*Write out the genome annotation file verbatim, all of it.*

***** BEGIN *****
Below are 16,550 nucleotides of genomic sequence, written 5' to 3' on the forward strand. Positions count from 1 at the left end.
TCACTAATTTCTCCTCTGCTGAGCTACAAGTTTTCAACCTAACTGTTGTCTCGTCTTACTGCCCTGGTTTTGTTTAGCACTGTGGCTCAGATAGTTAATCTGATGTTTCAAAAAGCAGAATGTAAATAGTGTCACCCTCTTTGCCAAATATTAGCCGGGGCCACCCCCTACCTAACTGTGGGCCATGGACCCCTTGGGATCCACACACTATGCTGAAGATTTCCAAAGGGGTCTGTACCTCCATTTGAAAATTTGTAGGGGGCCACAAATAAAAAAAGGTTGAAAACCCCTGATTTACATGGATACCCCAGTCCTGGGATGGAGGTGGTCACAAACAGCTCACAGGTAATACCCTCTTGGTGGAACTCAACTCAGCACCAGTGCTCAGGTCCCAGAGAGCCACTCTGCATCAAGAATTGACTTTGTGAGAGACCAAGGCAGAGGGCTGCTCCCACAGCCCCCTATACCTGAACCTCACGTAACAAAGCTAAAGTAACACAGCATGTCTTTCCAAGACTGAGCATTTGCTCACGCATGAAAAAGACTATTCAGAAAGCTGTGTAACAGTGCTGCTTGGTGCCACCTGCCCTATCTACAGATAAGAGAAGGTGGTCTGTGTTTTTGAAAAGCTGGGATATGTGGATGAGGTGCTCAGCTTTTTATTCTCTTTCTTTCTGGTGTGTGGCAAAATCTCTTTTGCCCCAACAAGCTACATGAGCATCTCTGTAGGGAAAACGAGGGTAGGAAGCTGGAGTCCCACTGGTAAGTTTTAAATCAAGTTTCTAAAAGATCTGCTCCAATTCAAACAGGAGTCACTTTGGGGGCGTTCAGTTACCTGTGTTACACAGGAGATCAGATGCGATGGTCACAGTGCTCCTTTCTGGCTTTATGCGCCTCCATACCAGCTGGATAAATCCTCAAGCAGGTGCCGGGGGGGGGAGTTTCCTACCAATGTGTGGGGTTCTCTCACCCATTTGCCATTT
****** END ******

Below are 16,550 nucleotides of genomic sequence, written 5' to 3' on the forward strand. Positions count from 1 at the left end.
TCACTAATTTCTCCTCTGCTGAGCTACAAGTTTTCAACCTAACTGTTGTCTCGTCTTACTGCCCTGGTTTTGTTTAGCACTGTGGCTCAGATAGTTAATCTGATGTTTCAAAAAGCAGAATGTAAATAGTGTCACCCTCTTTGCCAAATATTAGCCGGGGCCACCCCCTACCTAACTGTGGGCCATGGACCCCTTGGGATCCACACACTATGCTGAAGATTTCCAAAGGGGTCTGTACCTCCATTTGAAAATTTGTAGGGGGCCACAAATAAAAAAAGGTTGAAAACCCCTGATTTACATGGATACCCCAGTCCTGGGATGGAGGTGGTCACAAACAGCTCACAGGTAATACCCTCTTGGTGGAACTCAACTCAGCACCAGTGCTCAGGTCCCAGAGAGCCACTCTGCATCAAGAATTGACTTTGTGAGAGACCAAGGCAGAGGGCTGCTCCCACAGCCCCCTATACCTGAACCTCACGTAACAAAGCTAAAGTAACACAGCATGTCTTTCCAAGACTGAGCATTTGCTCACGCATGAAAAAGACTATTCAGAAAGCTGTGTAACAGTGCTGCTTGGTGCCACCTGCCCTATCTACAGATAAGAGAAGGTGGTCTGTGTTTTTGAAAAGCTGGGATATGTGGATGAGGTGCTCAGCTTTTTATTCTCTTTCTTTCTGGTGTGTGGCAAAATCTCTTTTGCCCCAACAAGCTACATGAGCATCTCTGTAGGGAAAACGAGGGTAGGAAGCTGGAGTCCCACTGGTAAGTTTTAAATCAAGTTTCTAAAAGATCTGCTCCAATTCAAACAGGAGTCACTTTGGGGGCGTTCAGTTACCTGTGTTACACAGGAGATCAGATGCGATGGTCACAGTGCTCCTTTCTGGCTTTATGCGCCTCCATACCAGCTGGATAAATCCTCAAGCAGGTGCCGGGGGGGGGAGTTTCCTACCAATGTGTGGGGTTCTCTCACCCATTTGCCATTT